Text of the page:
in the heading of each packet the reserved first N=8 bits are replaced by the identity of the output O1/8 of the switching circuit SNW to which the packet has to be supplied;
the serial input data are converted in a conventional and therefore not shown converter into parallel data under the control of a clock signal f4 having the frequency f4=(f1/I6) which is derived by division from clock signal f1. Each data packet may thus be converted into 11 subpackets of 16 parallel bits and be stored in a conventional so called elastic buffer circuit (not shown) having a storage capacity of a single data packet;
as soon as data is available in this buffer circuit and when simultaneously the packet synchronizing signal s1 is active the clock signal f41 is made active, so that the data is then shifted towards the output I1 of PPC1 at the frequency f4 of this clock signal f41 by the active edges thereof.
The data of each packet appearing at the output of PPC1 are entered in the shift register RSR1 under the control of the active edges of the clock pulses of the clock signal f41. More particularly, the 11 consecutive subpackets of a signal data packet are entered in RSR1 under the control of the active edges of the clock pulses PP1 to PP11 which--as already mentioned earlier--are numbered from the end of the data packet synchronizing signal s1. In a similar way the 11 consecutive data packets of a signal data packet are entered from PPC2 in RSR2 under the control of the active edges of the clock pulses PP1 to PP11 which are numbered from the end of the data packet synchronization signal s2. Since like named pulses are mutually shifted with a period T/2 the transfer of like name subpackets occurs with a time shift equal to T/2. This means that after the active edge of PP11 of f41 a single complete data packet is present in RSR1 and also that after the active edge of PP11 of f42 a single complete packet is stored in RSR2.
From FIG. 3 it appears that the active edge of PP11 of f41 coincides with the active edge of the 36th pulse of f2, one period T of which contains 88 such pulses. Because the active edge of the 43rd pulse of f2 falls within the load pulse LP1 of the load signal LS the whole packet is loaded by this active edge from RSR1 into the shift register portion SR12. This happens before the occurrence of the active edge of PP1 of f41, i.e. before the first subpacket of a new packet is loaded in RSR1.
By means of the active edges of the pulses 44, 45, . . . etc. of clock signal f2 the packet present in SR12 appears on the 16-wire output b of SR12 in subpackets of 16 bits. Since each packet contains 11 subpackets of 16 bits the packet frequency on the ring is equal to f2/11 or 8f3.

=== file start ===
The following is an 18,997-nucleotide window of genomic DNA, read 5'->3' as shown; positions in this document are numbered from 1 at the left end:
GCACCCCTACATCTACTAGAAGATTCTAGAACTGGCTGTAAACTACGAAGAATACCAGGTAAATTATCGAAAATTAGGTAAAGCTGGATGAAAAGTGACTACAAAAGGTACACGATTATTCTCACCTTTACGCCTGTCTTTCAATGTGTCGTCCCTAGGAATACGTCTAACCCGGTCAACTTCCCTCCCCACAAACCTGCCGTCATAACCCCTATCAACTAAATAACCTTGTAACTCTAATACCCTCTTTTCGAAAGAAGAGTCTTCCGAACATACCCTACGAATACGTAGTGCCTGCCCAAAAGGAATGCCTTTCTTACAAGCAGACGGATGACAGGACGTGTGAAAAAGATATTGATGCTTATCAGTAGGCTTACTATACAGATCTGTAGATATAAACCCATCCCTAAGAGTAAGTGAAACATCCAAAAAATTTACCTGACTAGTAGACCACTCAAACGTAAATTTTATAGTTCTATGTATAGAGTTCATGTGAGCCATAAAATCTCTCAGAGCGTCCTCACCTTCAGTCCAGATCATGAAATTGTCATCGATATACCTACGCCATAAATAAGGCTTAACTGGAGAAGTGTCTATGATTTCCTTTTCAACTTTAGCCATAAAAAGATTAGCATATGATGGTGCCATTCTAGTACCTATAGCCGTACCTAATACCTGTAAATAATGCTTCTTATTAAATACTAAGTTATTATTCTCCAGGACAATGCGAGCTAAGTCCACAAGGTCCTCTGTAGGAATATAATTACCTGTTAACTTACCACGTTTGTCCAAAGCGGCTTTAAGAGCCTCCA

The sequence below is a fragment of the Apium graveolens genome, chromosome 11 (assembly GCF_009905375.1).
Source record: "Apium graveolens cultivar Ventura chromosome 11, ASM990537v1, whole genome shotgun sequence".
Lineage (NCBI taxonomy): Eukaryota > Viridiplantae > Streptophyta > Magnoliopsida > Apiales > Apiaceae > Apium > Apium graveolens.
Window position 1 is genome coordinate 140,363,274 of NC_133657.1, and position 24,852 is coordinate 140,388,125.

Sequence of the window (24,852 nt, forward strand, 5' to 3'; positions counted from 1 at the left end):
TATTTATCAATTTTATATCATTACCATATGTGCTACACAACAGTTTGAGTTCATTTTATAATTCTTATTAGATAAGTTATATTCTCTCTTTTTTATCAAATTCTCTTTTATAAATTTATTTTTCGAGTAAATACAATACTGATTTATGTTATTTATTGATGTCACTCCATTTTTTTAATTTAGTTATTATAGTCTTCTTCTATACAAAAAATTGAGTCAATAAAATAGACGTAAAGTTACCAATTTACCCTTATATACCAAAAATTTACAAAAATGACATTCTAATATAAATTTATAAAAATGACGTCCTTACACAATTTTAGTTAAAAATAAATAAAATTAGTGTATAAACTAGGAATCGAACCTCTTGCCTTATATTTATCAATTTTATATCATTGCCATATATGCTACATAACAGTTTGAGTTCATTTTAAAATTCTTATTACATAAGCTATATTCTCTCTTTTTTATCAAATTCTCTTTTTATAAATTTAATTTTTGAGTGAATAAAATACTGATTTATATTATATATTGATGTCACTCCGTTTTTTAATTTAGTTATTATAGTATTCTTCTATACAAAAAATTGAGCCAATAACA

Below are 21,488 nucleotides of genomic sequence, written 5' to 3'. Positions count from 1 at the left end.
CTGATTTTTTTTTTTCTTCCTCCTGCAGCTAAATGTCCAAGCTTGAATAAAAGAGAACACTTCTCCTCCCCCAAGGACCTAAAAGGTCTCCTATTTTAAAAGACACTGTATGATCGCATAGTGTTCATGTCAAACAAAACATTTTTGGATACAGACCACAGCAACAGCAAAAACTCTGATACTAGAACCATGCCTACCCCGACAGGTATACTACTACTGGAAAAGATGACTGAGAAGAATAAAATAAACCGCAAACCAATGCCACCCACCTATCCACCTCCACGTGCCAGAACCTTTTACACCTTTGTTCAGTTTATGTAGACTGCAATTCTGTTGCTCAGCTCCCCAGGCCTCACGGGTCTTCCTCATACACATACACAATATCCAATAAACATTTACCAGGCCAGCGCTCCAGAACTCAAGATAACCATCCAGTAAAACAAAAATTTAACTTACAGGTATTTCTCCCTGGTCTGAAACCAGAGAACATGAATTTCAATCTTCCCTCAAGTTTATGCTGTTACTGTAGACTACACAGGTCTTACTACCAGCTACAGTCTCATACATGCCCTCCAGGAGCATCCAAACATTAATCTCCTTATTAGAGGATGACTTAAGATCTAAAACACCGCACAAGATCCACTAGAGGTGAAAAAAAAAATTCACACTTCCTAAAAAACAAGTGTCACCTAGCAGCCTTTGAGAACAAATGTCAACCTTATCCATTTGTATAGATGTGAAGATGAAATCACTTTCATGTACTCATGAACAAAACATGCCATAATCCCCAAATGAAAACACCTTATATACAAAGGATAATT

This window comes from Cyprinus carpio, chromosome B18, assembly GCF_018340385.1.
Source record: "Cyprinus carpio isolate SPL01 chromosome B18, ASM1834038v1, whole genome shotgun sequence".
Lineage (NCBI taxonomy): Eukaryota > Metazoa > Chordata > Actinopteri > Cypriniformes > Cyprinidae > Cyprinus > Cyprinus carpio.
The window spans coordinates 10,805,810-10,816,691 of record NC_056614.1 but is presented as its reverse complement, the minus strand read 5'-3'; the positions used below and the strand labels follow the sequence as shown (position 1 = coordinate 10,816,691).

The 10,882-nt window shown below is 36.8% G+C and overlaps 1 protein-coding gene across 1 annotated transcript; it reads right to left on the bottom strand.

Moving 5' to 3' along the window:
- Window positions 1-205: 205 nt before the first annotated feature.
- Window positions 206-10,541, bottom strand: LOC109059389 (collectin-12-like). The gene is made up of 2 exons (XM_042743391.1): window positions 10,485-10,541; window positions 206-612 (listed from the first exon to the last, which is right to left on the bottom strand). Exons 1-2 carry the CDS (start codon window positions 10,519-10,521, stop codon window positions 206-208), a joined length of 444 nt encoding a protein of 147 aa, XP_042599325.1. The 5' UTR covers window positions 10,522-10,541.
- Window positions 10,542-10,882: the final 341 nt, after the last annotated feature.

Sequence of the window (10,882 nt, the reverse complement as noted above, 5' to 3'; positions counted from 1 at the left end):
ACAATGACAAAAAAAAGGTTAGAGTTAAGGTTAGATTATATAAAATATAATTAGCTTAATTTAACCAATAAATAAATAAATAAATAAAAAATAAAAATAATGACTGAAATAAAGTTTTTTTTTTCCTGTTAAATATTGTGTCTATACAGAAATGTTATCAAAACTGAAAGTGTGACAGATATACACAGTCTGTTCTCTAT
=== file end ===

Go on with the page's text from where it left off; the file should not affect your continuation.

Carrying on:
Before performing this shift operation and also each time a complete data packet is present in the shift register portion SR12, identification circuit IC12 checks whether or not the packet destination is O1 or/and O2. This is done by means of the N=8 first bits of this packet which are stored in the first N bit cells of the shift register and with the help of the identity inputs K1 and K2 of corresponding to outputs O1 and O2. In the identification circuit IC12 this happens more particularly by means of the first two bits of N, since these are associated with the outputs O1 and O2 respectively:
when K1 and the first bit of N are equal, TSR1 is enabled by the signal E1 so that the clock signal f4 may read-in this packet;
when K2 and the second bit of N are equal, TSR2 is enabled to do so and the packet is read-in by f42;
when K1 and the first bit of N as well as K2 and the second bit of N are equal the data packet is read-in into TSR1 as well as in TSR2.
A packet which is stored in RSR2 is loaded in the shift register portion SR12, in a similar way and by means of a load pulse LP2 and via MUX12, half a period T/2 after this has happened for RSP1. This means that the ring interface circuit RI12 is adapted to load two packets onto the ring during each period T, so that the packet input frequency is equal to 2f3. The other three ring interface circuits are controlled by the same clocks in the same way as RI12. This means that the four ring interface circuits are able to periodically load packets onto the ring synchronously with a frequency 2f3. Since the frequency at which these packets are shifted on the ring is equal to 4×2f3 each of these packets can pass through the ring before arriving again in the shift register portion of origin, i.e. before a new packet is read-in. The data of this new packet thereby overwrite the previous data.
Such as described above, the bits of a data packet are simultaneously loaded in parallel into all stages of the shift register portion SR12. Because such an implementation of the load function makes each shift register stage relatively complex when compared with a stage having only the shift function, it may be desirable to reduce the number of stages having both load and shift functions. This may for instance be done by equipping only the stages of SR12 located close to the input a with such a double function and by starting the loading operation as soon as a part of the packet which has passed through the whole ring is present in this portion.
While the principles of the invention have been described above in connection with specific apparatus, it is to be clearly understood that this description is made only by way of example and not as a limitation on the scope of the invention.
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|International Classification||H04L12/937, H04L12/933, H04L12/935, H03K17/00, H04L12/42|
|Cooperative Classification||H04L12/42, H04L49/254, H04L49/30, H04L49/102|
|European Classification||H04L49/10C, H04L12/42|
|Oct 24, 1988||AS||Assignment|
Owner name: ALCATEL N.V., STRAWINSKYLAAN 537, 1077 XX AMSTERDA
Free format text: ASSIGNMENT OF ASSIGNORS INTEREST.;ASSIGNOR:BARRI, PETER I. A.;REEL/FRAME:004976/0605
Effective date: 19880927
|Nov 16, 1993||REMI||Maintenance fee reminder mailed|
|Apr 10, 1994||LAPS||Lapse for failure to pay maintenance fees|
|Jun 21, 1994||FP||Expired due to failure to pay maintenance fee|
Effective date: 19940410